Well. There are a few options here, and almost all of them result in:
Avoid this place like the plague
The first option is to treat the world as an infinite, flat, static plane. Your use of cartesian co-ordinates and the assumption of a 'ground' level at Z=0 implies this is true. In this case your line of symmetry must effectively be the centre of the world: Everything happens around a 'pole' of symmetry that points directly out of the ground. This is not a nice place to be, because any air that approaches this point must be moving in a radially symmetric way, effectively setting up a perfect, permanent cyclone. Whatever quirk of physics is causing this symmetry will also cause some very severe weather conditions.
The second option is similar to the first, but with plate tectonics as well. In this scenario the line of symmetry will become an area of severe, constant vulcanism as any minor plate movement must be immediately and perfectly opposed by it's counterpart, leading to immense friction and, correspondingly, heat. Couple this with the wind and you get a singularly unpleasant place to be.
The third option is to assume your world is a sphere. In this case the line of symmetry must go through the axis of rotation of the planet, or your little world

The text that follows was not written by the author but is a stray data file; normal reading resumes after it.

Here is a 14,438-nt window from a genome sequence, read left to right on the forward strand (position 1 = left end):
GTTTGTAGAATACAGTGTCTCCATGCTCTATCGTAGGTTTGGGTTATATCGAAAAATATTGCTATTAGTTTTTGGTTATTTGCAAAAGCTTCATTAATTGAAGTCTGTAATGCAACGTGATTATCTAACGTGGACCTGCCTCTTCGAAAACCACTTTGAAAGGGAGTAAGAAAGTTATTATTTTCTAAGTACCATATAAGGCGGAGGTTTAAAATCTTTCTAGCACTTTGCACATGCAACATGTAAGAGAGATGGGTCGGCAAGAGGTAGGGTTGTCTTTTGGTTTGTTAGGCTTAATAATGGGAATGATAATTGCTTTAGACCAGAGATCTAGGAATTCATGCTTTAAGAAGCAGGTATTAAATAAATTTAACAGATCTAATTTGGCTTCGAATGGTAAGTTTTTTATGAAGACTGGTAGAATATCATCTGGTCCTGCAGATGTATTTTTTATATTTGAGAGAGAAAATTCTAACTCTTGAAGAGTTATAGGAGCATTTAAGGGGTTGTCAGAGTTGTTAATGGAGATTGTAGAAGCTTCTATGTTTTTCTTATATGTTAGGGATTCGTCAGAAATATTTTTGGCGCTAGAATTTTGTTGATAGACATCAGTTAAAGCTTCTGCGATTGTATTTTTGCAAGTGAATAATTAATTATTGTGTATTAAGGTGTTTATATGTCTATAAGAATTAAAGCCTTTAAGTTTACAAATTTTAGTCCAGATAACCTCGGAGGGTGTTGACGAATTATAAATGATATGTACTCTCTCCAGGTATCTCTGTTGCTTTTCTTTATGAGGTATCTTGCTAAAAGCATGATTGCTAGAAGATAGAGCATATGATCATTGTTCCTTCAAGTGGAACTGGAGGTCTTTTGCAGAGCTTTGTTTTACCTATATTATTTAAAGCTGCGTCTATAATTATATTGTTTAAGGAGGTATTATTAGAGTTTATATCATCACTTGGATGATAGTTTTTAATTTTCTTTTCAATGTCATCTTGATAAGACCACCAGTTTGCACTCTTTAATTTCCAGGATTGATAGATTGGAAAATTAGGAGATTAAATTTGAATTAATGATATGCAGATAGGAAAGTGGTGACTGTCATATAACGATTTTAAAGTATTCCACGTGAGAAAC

will tear itself apart in very, very short order simply cannot exist. Wind and plate tectonics are still issues. You can switch to a polar co-ordinate system and define Z as a plane passing through the equator if you want to make thinking about this easier.
I'm still working through whether or not this sort of symmetry represents a mathematical singularity or not, but if it does then you have an even more severe problem on your hands: to whit: The laws of physics break down when you reach it.
So. While pondering the awfulness that is the singularity of symmetry I realised that electromagnetism has some unfortunate things to say about this situation. I present: Amperes right hand grip rule.
This may not seem like an issue at first, however: Your world has radial symmetry. This means any magnetic field it may have must be symmetric around the pole. Now, if we assume a flat world with no meaningful magnetic field we're OK, until we get to electromagnetic interactions of molecules nearing the singularity. Things like air, or people's hands, or the ground.
In this situation any magnetic field, no matter how small, must form a curl (The magnetic field at x,y must be moving in the opposite direction to the field at -x,-y). This in turn must form a current pointing in a direction dictated by the grip rule. That must interact with the matter around it. I believe the magnetic flux becomes infinite as you approach the line of symmetry, which means the current does too. I'm genuinely not sure of my own maths/physics here (long day), so please correct me if I'm wrong.
In short, unless I've missed my maths: Nothing can reach the line of symmetry, not because it repels itself, but because the electromagnetism responsible for holding molecules together will tear them apart as they approach the mathematical monstrosity that is at the centre of your world. You have a constant line of plasma at the centre of a volcano surrounded by the fiercest winds imaginable.
Seriously. Don't go here.